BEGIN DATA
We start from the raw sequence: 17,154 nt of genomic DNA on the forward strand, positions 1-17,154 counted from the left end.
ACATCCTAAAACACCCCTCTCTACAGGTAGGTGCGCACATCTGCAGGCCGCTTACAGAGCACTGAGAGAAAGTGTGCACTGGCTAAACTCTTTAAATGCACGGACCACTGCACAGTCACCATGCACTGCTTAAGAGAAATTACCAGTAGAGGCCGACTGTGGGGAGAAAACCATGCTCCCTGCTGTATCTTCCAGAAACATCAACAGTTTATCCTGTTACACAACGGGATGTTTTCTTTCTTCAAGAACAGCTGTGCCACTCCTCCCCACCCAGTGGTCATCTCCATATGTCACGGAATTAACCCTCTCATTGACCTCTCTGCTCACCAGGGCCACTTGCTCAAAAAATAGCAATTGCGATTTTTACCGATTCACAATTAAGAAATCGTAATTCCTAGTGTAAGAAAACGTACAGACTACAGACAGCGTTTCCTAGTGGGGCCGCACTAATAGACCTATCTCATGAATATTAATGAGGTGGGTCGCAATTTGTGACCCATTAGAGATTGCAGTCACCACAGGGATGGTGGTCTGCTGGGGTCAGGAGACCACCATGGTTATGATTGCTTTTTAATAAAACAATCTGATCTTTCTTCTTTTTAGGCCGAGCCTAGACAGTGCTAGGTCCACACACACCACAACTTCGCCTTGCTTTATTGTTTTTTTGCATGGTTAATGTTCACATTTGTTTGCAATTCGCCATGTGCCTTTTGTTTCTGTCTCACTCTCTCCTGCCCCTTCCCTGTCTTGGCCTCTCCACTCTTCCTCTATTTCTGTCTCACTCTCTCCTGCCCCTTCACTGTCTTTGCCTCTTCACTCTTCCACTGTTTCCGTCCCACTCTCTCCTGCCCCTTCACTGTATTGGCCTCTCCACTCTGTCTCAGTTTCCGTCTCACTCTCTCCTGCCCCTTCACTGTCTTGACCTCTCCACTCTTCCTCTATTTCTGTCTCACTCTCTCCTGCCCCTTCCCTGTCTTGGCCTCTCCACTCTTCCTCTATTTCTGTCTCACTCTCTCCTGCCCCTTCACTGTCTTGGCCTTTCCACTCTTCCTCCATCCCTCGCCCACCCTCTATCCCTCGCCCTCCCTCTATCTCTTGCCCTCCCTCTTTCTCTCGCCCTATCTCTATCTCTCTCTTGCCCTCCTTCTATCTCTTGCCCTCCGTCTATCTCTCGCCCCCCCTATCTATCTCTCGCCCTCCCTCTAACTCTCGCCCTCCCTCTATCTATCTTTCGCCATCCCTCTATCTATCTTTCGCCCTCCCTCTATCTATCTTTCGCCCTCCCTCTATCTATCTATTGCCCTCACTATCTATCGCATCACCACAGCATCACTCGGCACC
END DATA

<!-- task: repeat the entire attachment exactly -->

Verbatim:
We start from the raw sequence: 17,154 nt of genomic DNA on the forward strand, positions 1-17,154 counted from the left end.
ACATCCTAAAACACCCCTCTCTACAGGTAGGTGCGCACATCTGCAGGCCGCTTACAGAGCACTGAGAGAAAGTGTGCACTGGCTAAACTCTTTAAATGCACGGACCACTGCACAGTCACCATGCACTGCTTAAGAGAAATTACCAGTAGAGGCCGACTGTGGGGAGAAAACCATGCTCCCTGCTGTATCTTCCAGAAACATCAACAGTTTATCCTGTTACACAACGGGATGTTTTCTTTCTTCAAGAACAGCTGTGCCACTCCTCCCCACCCAGTGGTCATCTCCATATGTCACGGAATTAACCCTCTCATTGACCTCTCTGCTCACCAGGGCCACTTGCTCAAAAAATAGCAATTGCGATTTTTACCGATTCACAATTAAGAAATCGTAATTCCTAGTGTAAGAAAACGTACAGACTACAGACAGCGTTTCCTAGTGGGGCCGCACTAATAGACCTATCTCATGAATATTAATGAGGTGGGTCGCAATTTGTGACCCATTAGAGATTGCAGTCACCACAGGGATGGTGGTCTGCTGGGGTCAGGAGACCACCATGGTTATGATTGCTTTTTAATAAAACAATCTGATCTTTCTTCTTTTTAGGCCGAGCCTAGACAGTGCTAGGTCCACACACACCACAACTTCGCCTTGCTTTATTGTTTTTTTGCATGGTTAATGTTCACATTTGTTTGCAATTCGCCATGTGCCTTTTGTTTCTGTCTCACTCTCTCCTGCCCCTTCCCTGTCTTGGCCTCTCCACTCTTCCTCTATTTCTGTCTCACTCTCTCCTGCCCCTTCACTGTCTTTGCCTCTTCACTCTTCCACTGTTTCCGTCCCACTCTCTCCTGCCCCTTCACTGTATTGGCCTCTCCACTCTGTCTCAGTTTCCGTCTCACTCTCTCCTGCCCCTTCACTGTCTTGACCTCTCCACTCTTCCTCTATTTCTGTCTCACTCTCTCCTGCCCCTTCCCTGTCTTGGCCTCTCCACTCTTCCTCTATTTCTGTCTCACTCTCTCCTGCCCCTTCACTGTCTTGGCCTTTCCACTCTTCCTCCATCCCTCGCCCACCCTCTATCCCTCGCCCTCCCTCTATCTCTTGCCCTCCCTCTTTCTCTCGCCCTATCTCTATCTCTCTCTTGCCCTCCTTCTATCTCTTGCCCTCCGTCTATCTCTCGCCCCCCCTATCTATCTCTCGCCCTCCCTCTAACTCTCGCCCTCCCTCTATCTATCTTTCGCCATCCCTCTATCTATCTTTCGCCCTCCCTCTATCTATCTTTCGCCCTCCCTCTATCTATCTATTGCCCTCACTATCTATCGCATCACCACAGCATCACTCGGCACC